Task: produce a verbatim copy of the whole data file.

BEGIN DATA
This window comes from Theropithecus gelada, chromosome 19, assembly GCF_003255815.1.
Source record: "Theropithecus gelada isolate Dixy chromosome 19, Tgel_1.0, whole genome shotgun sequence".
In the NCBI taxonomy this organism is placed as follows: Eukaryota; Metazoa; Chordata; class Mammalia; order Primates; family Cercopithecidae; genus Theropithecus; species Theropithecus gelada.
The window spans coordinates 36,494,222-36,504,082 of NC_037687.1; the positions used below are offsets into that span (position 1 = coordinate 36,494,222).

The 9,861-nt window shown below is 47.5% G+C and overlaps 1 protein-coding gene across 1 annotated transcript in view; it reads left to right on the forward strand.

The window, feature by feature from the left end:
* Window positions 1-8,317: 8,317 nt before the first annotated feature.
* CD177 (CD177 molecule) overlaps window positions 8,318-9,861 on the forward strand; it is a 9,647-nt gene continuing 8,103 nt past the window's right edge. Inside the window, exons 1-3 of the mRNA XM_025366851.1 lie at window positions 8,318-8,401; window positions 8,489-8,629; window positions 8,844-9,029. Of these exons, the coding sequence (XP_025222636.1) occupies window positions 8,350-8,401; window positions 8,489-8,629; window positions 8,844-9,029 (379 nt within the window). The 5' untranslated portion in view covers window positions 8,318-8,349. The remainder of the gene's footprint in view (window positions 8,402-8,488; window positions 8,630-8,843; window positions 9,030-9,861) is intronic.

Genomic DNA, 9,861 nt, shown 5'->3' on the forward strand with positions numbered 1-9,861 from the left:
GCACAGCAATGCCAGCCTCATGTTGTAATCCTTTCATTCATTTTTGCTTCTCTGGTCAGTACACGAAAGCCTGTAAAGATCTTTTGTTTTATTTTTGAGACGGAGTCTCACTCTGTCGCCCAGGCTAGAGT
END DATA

This window comes from Theropithecus gelada, chromosome 19, assembly GCF_003255815.1.
Source record: "Theropithecus gelada isolate Dixy chromosome 19, Tgel_1.0, whole genome shotgun sequence".
In the NCBI taxonomy this organism is placed as follows: Eukaryota; Metazoa; Chordata; class Mammalia; order Primates; family Cercopithecidae; genus Theropithecus; species Theropithecus gelada.
The window spans coordinates 36,494,222-36,504,082 of NC_037687.1; the positions used below are offsets into that span (position 1 = coordinate 36,494,222).

The 9,861-nt window shown below is 47.5% G+C and overlaps 1 protein-coding gene across 1 annotated transcript in view; it reads left to right on the forward strand.

The window, feature by feature from the left end:
* Window positions 1-8,317: 8,317 nt before the first annotated feature.
* CD177 (CD177 molecule) overlaps window positions 8,318-9,861 on the forward strand; it is a 9,647-nt gene continuing 8,103 nt past the window's right edge. Inside the window, exons 1-3 of the mRNA XM_025366851.1 lie at window positions 8,318-8,401; window positions 8,489-8,629; window positions 8,844-9,029. Of these exons, the coding sequence (XP_025222636.1) occupies window positions 8,350-8,401; window positions 8,489-8,629; window positions 8,844-9,029 (379 nt within the window). The 5' untranslated portion in view covers window positions 8,318-8,349. The remainder of the gene's footprint in view (window positions 8,402-8,488; window positions 8,630-8,843; window positions 9,030-9,861) is intronic.

Genomic DNA, 9,861 nt, shown 5'->3' on the forward strand with positions numbered 1-9,861 from the left:
GCACAGCAATGCCAGCCTCATGTTGTAATCCTTTCATTCATTTTTGCTTCTCTGGTCAGTACACGAAAGCCTGTAAAGATCTTTTGTTTTATTTTTGAGACGGAGTCTCACTCTGTCGCCCAGGCTAGAGT